Hultin’s thesis turns on the reference to salt in Colossians (commanded) and the word eutrapelia in Ephesians (condemned) refer to the same thing - witty speech.
A few very quick reflections:
First, and obviously, they are different words and so there is not an absolute contradiction.
Secondly, though salt had a usual first century meaning (humour) - it also has a strong Biblical usage that does not mean humour (e.g. the OT reference to the covenant; Matthew 5:13 - You are the salt of the earth). Hultin may deal with this in his book, but I think this is a potential problem for his thesis.
In the question time following his paper, a couple of other interesting suggestions were made:
a. The context can affect the meaning of a word - not to change it totally but still significantly. So, the word eutrapelia follows some fairly negative words - filthiness, foolish talk. There is no real indication that the third word in the series is any different.
b. It could be (and I think this might be the most likely) that when Paul says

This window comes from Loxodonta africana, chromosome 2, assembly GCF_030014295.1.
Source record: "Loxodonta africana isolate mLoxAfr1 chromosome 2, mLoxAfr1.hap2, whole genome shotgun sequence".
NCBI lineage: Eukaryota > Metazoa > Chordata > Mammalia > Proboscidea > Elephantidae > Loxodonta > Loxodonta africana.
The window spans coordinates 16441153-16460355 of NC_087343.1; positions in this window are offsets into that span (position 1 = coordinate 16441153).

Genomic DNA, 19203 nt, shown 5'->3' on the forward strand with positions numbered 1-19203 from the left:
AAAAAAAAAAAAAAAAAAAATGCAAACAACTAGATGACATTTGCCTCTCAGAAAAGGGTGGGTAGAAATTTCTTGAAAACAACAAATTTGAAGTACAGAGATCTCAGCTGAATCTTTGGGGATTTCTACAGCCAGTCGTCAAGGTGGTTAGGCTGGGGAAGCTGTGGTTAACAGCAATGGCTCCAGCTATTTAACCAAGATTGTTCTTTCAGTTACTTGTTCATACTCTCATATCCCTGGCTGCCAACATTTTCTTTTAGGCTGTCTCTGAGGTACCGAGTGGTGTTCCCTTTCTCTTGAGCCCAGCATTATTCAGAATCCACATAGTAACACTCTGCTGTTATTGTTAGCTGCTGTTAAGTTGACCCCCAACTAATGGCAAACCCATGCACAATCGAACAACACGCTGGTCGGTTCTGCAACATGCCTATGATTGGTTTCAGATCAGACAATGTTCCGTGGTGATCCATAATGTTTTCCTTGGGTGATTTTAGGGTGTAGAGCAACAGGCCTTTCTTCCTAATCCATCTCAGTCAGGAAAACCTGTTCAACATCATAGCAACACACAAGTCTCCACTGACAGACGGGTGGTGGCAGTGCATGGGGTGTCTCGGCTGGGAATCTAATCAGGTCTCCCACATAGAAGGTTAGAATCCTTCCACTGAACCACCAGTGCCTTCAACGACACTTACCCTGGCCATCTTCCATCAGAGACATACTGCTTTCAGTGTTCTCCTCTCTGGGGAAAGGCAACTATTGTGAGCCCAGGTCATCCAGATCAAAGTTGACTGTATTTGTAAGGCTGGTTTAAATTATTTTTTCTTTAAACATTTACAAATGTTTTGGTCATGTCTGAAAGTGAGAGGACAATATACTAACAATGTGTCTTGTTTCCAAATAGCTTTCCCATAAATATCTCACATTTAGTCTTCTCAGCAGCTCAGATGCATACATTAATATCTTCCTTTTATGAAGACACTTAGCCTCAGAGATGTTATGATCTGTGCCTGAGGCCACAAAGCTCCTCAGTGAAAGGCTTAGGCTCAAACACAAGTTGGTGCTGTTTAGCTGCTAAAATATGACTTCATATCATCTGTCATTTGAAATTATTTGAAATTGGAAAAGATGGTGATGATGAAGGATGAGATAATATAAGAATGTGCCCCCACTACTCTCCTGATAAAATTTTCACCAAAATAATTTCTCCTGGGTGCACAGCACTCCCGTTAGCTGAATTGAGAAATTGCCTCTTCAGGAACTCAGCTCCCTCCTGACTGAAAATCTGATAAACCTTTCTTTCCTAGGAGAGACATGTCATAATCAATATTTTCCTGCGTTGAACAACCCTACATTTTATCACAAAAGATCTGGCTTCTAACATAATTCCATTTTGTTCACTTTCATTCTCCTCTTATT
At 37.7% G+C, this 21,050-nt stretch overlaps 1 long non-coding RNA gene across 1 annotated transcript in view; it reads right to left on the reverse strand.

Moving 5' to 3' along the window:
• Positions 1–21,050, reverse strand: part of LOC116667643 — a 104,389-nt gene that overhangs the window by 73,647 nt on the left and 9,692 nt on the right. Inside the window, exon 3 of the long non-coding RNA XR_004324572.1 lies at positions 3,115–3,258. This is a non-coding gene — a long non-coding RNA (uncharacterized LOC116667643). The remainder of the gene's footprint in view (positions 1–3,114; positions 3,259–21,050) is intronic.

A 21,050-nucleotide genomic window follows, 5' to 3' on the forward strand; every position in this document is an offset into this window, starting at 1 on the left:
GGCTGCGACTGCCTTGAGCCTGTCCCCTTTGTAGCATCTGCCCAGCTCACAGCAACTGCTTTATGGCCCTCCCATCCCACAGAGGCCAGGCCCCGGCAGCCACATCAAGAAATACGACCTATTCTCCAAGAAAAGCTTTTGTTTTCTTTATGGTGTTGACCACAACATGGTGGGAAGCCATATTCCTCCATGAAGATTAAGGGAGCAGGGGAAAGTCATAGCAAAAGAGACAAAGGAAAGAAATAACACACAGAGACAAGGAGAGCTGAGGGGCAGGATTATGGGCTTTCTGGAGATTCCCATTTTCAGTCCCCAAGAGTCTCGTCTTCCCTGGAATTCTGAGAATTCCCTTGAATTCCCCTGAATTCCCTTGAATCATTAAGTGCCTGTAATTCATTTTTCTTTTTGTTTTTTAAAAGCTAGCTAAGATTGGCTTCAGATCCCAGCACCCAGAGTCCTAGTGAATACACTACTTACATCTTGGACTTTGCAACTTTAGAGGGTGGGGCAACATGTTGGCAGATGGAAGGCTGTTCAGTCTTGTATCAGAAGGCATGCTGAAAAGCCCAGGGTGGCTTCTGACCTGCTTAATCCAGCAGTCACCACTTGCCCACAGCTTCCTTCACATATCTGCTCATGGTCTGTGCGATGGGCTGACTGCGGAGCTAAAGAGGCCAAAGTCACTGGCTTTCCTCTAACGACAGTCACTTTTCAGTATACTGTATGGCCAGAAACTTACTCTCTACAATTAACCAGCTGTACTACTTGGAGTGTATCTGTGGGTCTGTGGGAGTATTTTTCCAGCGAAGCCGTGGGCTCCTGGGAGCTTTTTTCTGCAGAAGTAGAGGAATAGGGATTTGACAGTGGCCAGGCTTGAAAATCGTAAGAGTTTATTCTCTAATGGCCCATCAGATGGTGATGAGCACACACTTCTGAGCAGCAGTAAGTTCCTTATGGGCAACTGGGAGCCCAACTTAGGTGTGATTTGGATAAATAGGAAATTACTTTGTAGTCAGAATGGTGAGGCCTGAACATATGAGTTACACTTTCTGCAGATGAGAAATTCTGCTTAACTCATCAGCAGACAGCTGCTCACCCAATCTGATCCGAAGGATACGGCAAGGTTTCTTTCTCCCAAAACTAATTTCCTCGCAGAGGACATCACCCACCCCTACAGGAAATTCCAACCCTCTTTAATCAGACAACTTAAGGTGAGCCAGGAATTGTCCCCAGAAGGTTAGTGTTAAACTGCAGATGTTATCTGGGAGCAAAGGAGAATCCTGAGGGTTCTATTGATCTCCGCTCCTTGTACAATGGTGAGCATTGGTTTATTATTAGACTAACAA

verse 3 ‘But sexual immorality and all impurity or covetousness must not even be named among you’ and then continues in verse 4 ‘Let there be no filthiness nor foolish talk nor eutrapelia, which are out of place, but instead let there be thanksgiving’ we are to connect the two. That is, these evil things (sexual immorality, impurity, covetousness) should not appear in our speech - even through the otherwise good speech-form of wit. In other words it is not wit per se that he is condemning but what we might describe as double-entendre. I think that is possible in the Greek and fits the context.
That would mean, of course, that the ESV (‘crude joking’) is a fairly good translation! Our humour - in and of itself a good / neutral thing - must not be used in an inappropriate manner.